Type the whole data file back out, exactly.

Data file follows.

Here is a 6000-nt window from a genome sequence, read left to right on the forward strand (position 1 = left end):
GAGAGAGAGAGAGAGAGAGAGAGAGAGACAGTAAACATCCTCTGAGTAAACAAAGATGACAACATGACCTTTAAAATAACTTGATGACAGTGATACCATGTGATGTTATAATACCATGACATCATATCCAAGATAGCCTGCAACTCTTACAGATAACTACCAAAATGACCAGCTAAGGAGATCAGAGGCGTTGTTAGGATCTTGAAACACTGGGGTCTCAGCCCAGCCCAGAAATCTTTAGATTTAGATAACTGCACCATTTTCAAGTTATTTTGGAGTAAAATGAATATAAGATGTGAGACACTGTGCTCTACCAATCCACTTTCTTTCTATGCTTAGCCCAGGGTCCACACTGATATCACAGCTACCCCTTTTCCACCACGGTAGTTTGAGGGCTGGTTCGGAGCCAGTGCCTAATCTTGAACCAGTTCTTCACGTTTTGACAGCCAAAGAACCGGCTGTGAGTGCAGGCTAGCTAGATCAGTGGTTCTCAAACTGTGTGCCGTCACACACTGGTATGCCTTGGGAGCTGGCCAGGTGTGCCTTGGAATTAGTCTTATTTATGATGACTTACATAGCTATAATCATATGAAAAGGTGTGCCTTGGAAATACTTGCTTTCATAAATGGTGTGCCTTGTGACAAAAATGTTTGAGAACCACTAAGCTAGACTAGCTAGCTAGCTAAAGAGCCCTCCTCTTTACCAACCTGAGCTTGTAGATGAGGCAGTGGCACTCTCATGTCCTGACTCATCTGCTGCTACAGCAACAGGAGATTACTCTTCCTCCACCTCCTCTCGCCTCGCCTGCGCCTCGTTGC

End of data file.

Here is a 6000-nt window from a genome sequence, read left to right on the forward strand (position 1 = left end):
GAGAGAGAGAGAGAGAGAGAGAGAGAGACAGTAAACATCCTCTGAGTAAACAAAGATGACAACATGACCTTTAAAATAACTTGATGACAGTGATACCATGTGATGTTATAATACCATGACATCATATCCAAGATAGCCTGCAACTCTTACAGATAACTACCAAAATGACCAGCTAAGGAGATCAGAGGCGTTGTTAGGATCTTGAAACACTGGGGTCTCAGCCCAGCCCAGAAATCTTTAGATTTAGATAACTGCACCATTTTCAAGTTATTTTGGAGTAAAATGAATATAAGATGTGAGACACTGTGCTCTACCAATCCACTTTCTTTCTATGCTTAGCCCAGGGTCCACACTGATATCACAGCTACCCCTTTTCCACCACGGTAGTTTGAGGGCTGGTTCGGAGCCAGTGCCTAATCTTGAACCAGTTCTTCACGTTTTGACAGCCAAAGAACCGGCTGTGAGTGCAGGCTAGCTAGATCAGTGGTTCTCAAACTGTGTGCCGTCACACACTGGTATGCCTTGGGAGCTGGCCAGGTGTGCCTTGGAATTAGTCTTATTTATGATGACTTACATAGCTATAATCATATGAAAAGGTGTGCCTTGGAAATACTTGCTTTCATAAATGGTGTGCCTTGTGACAAAAATGTTTGAGAACCACTAAGCTAGACTAGCTAGCTAGCTAAAGAGCCCTCCTCTTTACCAACCTGAGCTTGTAGATGAGGCAGTGGCACTCTCATGTCCTGACTCATCTGCTGCTACAGCAACAGGAGATTACTCTTCCTCCACCTCCTCTCGCCTCGCCTGCGCCTCGTTGC